Community Voices Stories: 

Mountain Comprehensive Care Center

Mountain Comprehensive Care Center (MCCC) is a Lex End Homelessness (LEH) Continuum of Care partner with a mission to “to provide quality care that offers recovery and hope.” They are a community mental health center and offer services including behavioral health clinics, medical care clinics, addiction treatment facilities, housing support, and more.

MCCC client Cecil Bowling, who is now in permanent housing, talked with us about what it is like to experience homelessness in Lexington. He tells a story about a traumatic childhood, years of homelessness, and his journey to housing after an almost fatal car accident. Then, MCCC director Jacqueline Long helps us understand some of the varied work that MCCC does and why this work is so important in the Kentucky communities MCCC serves. Below are their stories. 

Cecil Bowling, MCCC client

1. Tell me a little bit about yourself—your family background, childhood, or anything else you’d like to share about who you are. 

I grew up in Ohio. But from the time when I was four until I ran away from home, I was abused by my stepmother. She physically abused us and threatened to kill us if we told my dad or anyone. It was a miserable childhood. 

So when I was fifteen, I ran away and hitchhiked and in 21 hours, I was in Daytona Beach, Florida. The maids at the International Hotel off Speedway Drive would give me money to help carry stuff to the laundry room or whatever else. I was too young for a job, but they kept me in enough money for food.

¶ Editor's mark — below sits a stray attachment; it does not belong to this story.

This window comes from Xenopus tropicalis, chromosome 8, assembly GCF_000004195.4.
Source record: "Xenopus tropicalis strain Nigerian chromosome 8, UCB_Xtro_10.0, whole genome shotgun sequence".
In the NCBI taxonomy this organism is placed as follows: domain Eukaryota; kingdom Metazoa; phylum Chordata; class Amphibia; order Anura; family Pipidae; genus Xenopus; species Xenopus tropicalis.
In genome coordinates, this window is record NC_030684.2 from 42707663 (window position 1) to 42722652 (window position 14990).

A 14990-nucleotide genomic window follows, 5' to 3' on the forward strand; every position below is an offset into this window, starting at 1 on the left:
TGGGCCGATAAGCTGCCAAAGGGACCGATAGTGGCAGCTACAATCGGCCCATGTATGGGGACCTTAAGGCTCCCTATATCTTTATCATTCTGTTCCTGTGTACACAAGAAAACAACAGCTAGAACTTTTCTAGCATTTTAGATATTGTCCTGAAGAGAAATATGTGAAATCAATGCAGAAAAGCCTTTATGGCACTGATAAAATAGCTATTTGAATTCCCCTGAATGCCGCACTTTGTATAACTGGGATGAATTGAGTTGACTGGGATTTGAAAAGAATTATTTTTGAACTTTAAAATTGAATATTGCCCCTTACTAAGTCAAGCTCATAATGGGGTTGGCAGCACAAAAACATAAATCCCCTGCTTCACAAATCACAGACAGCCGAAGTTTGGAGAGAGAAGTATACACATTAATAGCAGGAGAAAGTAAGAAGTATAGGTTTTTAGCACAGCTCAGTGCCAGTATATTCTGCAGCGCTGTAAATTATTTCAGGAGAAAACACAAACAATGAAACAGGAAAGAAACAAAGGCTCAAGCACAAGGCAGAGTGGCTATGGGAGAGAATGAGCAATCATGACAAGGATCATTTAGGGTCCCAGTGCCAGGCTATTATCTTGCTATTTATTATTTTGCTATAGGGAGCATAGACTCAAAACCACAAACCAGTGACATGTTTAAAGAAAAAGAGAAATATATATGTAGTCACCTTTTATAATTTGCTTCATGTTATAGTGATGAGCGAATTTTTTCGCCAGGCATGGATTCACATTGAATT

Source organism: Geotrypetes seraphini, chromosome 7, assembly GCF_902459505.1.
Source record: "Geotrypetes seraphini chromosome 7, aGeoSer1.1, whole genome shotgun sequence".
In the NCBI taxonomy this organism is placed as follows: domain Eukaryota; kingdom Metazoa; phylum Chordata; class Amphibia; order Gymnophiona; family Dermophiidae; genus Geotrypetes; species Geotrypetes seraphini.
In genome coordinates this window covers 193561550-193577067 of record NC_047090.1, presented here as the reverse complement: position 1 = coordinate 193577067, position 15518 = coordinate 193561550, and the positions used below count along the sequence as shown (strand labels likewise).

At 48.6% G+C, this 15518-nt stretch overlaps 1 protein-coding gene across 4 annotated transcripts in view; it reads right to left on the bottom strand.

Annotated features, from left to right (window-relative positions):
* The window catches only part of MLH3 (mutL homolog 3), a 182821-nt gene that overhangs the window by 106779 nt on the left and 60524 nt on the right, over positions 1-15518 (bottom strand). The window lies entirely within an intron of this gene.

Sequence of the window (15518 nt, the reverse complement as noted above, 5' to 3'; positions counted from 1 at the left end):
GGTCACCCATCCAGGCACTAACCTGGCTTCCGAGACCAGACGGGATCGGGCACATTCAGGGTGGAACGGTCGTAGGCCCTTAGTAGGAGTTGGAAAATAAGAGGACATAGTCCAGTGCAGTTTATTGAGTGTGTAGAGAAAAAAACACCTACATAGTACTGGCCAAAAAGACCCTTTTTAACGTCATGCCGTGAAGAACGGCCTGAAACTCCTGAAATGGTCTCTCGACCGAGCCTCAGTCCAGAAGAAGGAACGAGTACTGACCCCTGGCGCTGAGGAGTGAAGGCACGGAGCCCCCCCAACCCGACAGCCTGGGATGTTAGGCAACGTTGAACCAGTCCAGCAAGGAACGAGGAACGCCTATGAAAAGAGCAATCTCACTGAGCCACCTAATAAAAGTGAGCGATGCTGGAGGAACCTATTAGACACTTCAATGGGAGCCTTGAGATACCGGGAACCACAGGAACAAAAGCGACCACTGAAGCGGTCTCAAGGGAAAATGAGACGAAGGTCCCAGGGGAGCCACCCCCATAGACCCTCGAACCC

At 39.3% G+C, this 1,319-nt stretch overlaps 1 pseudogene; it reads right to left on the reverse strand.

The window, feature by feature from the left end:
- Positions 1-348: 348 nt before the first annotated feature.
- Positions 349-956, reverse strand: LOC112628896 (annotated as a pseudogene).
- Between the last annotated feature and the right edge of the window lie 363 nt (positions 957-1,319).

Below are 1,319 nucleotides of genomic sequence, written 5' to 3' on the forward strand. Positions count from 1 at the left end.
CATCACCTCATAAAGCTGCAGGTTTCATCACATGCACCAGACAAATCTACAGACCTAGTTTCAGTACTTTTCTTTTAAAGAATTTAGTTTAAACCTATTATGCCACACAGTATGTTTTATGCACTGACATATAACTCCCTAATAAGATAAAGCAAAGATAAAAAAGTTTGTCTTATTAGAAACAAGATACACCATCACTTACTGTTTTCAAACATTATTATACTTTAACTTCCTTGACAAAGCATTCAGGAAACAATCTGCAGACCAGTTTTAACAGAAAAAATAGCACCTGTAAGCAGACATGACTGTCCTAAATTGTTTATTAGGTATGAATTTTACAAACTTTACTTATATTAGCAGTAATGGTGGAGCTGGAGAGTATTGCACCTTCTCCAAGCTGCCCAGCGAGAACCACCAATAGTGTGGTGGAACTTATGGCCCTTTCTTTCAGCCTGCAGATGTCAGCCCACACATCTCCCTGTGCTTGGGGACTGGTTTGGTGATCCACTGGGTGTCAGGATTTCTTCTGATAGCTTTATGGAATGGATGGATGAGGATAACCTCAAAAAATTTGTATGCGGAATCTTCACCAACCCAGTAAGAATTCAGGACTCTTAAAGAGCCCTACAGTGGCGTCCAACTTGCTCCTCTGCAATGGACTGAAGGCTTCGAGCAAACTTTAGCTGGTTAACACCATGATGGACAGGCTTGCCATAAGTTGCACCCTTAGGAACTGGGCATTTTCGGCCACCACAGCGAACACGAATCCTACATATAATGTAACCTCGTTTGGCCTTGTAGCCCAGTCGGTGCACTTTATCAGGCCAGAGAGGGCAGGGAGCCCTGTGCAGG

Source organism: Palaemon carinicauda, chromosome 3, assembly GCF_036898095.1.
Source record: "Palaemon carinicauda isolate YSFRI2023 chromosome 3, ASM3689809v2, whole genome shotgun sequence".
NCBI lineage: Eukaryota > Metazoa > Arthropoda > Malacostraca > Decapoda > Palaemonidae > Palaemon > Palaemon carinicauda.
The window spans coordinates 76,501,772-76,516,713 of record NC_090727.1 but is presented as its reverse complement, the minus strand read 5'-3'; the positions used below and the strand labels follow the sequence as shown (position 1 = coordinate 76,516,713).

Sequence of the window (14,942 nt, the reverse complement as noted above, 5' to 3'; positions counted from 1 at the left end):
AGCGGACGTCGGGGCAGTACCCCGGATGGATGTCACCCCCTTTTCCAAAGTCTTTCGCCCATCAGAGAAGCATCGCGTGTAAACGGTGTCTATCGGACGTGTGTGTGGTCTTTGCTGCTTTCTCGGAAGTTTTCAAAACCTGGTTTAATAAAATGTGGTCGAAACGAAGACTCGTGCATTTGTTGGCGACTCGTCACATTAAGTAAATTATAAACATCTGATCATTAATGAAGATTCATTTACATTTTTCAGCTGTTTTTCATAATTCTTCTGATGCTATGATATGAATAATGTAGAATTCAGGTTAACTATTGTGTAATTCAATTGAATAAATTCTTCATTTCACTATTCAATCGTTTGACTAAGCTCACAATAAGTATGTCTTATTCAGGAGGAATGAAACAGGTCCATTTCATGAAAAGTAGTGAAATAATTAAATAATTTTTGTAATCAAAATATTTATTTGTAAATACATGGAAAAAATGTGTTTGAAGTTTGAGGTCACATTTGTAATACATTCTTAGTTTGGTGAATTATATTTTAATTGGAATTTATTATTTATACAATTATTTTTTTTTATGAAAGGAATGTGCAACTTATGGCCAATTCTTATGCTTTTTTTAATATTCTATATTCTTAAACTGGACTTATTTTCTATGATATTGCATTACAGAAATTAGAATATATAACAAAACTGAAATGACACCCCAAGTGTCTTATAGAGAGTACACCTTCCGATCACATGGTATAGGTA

Later we moved to Kentucky when my dad married someone new. Most of my family is here now. 

2. What is your experience with homelessness and/or housing challenges? 

It’s terrible. When you’re homeless, you can’t keep anything—everything gets stolen. Even your shoes if you take them off your feet. It’s a struggle out there.

I was at the point in my life where I would pray every night that if this is all I have to look forward to, go ahead and take me. But here I am today. He wasn’t done with me yet.

3. What circumstances in your life led to you being unhoused, if you’re comfortable answering? 

It was my fault. I got a drug charge, and I did 49 and half months on a 7 year sentence, and when I got out, everything I had was gone. I went to a halfway house in Lexington, and that’s how I got here. 

This is a very caring and giving city; it really is. I survived ten years being homeless on these streets. 

Then I got hit by a car on New Circle. I was in a coma for a week, they wanted to take me off life support and said I wouldn’t live, but my sister wouldn’t let them. 

And now here I am today, doing good. I haven’t touched a drop of alcohol since and never will. On July 11th, I’ll be sober for five years. Since I got run over by that car, I wouldn’t take a drop for ten million dollars because God let me live.

4. What challenges or triumphs have you faced when seeking support from service providers? 

After I got out of the hospital, I was coming off of coordinated entry at the Hope Center when I got transferred over to Mountain Comprehensive Care who helped me get housing. 

I’m very grateful to be in this program and wouldn’t do anything to jeopardize that. It’s been a success. I’m living. I’ve got most everything I need, a lot of what I want. I’m happy today.

5. What’s one thing you wish people understood about homelessness? 

I share my story with people who will listen. For those of us who are homeless, sometimes something bad has to happen to turn things around. That’s what happened to me. 

But here I am, and I’m a living example of what can happen if you get help. Mountain Comprehensive Care helped me get back to living life on life’s terms. I don’t have to worry about where I’m going to sleep anymore.